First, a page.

Doug Wead on Neil Cavuto, February 2, 2015.


Presidents in the Movies

January 31, 2015

Each president is different.  In their own way, each has impacted the office.  What may be an accurate theatrical representation of one president will differ greatly from another and both may be right or wrong.  In recent years, the office has become forced into a more consistent template, this because of the demands of security and technology.

Almost any movie or tv portrayal of a president is flawed.  but some are more accurate than others.  West Wing had some accurate moments.  Although the constant rushing about – shuffling paper – and the extra large, movie set offices were far-fetched and distracting.  The open, team oriented president is also unlikely.  Presidents quickly become corrupted and become more private.  Because of the nature of the office, all of them become isolated.  This leads to moments like Katrina for George W. Bush and Paris for Obama.  These are moments when presidents lose touch with reality.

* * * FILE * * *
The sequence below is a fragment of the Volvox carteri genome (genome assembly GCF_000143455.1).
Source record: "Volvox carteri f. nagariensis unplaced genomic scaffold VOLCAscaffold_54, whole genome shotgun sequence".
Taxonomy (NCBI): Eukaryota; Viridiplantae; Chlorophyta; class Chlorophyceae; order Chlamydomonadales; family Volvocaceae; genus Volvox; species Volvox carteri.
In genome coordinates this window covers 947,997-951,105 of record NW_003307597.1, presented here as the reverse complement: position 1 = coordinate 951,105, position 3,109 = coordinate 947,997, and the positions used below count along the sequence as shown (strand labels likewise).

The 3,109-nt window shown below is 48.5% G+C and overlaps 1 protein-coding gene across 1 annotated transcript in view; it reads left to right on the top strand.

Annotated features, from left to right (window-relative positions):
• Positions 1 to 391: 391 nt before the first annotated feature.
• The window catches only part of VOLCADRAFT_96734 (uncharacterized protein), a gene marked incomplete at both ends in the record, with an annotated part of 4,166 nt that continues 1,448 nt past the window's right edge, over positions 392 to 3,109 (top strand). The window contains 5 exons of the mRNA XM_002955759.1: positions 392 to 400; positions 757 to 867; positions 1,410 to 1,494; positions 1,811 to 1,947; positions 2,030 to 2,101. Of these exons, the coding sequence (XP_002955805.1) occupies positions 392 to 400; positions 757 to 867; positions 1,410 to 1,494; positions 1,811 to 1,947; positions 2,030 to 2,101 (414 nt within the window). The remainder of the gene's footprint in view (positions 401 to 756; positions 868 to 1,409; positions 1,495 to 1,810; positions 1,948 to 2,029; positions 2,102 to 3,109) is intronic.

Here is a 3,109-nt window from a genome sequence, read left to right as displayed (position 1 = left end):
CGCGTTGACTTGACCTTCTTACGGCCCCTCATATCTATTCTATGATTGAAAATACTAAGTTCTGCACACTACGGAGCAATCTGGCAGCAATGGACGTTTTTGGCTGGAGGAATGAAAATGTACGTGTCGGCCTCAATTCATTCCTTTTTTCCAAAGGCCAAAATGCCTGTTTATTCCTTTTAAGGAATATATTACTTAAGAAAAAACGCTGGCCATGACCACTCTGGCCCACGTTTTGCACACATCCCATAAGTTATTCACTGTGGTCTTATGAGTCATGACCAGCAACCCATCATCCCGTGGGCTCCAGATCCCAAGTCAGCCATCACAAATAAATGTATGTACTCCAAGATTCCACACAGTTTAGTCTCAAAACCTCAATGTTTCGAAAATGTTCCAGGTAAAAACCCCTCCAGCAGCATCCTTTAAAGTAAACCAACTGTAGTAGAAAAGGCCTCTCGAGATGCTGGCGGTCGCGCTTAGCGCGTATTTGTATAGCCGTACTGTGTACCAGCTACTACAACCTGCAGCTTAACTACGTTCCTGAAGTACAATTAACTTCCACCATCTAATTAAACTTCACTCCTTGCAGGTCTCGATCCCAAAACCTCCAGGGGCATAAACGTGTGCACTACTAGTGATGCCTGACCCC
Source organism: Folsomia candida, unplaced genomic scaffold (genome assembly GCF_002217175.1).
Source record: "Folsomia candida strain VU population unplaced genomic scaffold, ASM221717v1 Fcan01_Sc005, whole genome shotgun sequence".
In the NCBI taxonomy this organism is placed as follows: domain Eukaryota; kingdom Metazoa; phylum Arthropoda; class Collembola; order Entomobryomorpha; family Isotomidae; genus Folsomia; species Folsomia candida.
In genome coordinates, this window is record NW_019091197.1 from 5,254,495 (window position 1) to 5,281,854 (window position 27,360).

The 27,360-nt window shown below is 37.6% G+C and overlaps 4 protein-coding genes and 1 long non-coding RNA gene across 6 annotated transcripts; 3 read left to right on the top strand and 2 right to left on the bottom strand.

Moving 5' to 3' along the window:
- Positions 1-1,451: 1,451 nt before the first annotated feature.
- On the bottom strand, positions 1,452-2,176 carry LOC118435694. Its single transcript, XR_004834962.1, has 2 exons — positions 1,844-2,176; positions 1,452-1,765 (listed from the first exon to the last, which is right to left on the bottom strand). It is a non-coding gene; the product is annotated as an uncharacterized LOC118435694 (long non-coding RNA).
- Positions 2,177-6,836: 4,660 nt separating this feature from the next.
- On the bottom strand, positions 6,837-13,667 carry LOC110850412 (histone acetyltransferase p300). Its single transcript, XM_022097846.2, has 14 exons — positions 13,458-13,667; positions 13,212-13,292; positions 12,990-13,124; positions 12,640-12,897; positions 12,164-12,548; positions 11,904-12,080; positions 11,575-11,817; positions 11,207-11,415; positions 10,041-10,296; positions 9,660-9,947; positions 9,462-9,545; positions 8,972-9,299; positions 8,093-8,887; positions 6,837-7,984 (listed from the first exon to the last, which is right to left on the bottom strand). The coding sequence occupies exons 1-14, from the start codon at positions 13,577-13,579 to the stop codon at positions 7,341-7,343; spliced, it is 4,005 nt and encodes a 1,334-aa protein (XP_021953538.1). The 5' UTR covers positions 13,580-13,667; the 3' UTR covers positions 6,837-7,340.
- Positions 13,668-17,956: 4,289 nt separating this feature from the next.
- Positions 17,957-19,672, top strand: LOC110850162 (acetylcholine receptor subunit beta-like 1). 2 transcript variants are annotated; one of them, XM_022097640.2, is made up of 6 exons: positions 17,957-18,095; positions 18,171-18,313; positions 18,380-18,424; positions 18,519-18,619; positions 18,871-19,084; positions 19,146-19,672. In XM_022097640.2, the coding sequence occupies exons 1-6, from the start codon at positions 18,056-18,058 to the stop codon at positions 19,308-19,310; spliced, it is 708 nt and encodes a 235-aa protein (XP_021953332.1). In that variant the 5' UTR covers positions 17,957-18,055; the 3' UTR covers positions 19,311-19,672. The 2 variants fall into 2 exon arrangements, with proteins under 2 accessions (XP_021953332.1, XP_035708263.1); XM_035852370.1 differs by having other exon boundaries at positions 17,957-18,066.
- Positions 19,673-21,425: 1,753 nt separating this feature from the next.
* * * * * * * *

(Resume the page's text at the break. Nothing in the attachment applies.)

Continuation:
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Some movies are literally scripted by history.  Oliver Stone’s W used many historical events and real life conversations, with some very notable exceptions. (They had Karl Rove advising GWB back in the 80’s.  I never saw Karl or even heard of him back them and was with GWB almost every day.)  But even with accurate conversations the movie still managed to portray GWB as “the dummy” characterized by Saturday Night Live, which was inaccurate.  I guess you would call that art mimicking art. Ha.
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The movie Lincoln also stuck to real events recorded by history and like a good newspaper editor, they didn’t use a conversation unless confirmed by more than one source.  The exception were the private conversations between Abe and Mary, which only Mary gives us in her recollections.
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It was a great movie that was ruined by one stark, totally unnecessary, inaccurate scene at the very beginning.  Lincoln is sitting with soldiers, black and white and they are reciting back to him the Gettysburg Address.  I promise you that nothing like that ever happened.  It would be like someone reciting back to President Obama or Reagan a speech they had just given a few months before.  At that time in history, no one memorized the Gettysburg Address.  Lincoln, himself, could not have quoted his own Gettysburg Address, let alone soldiers in his army.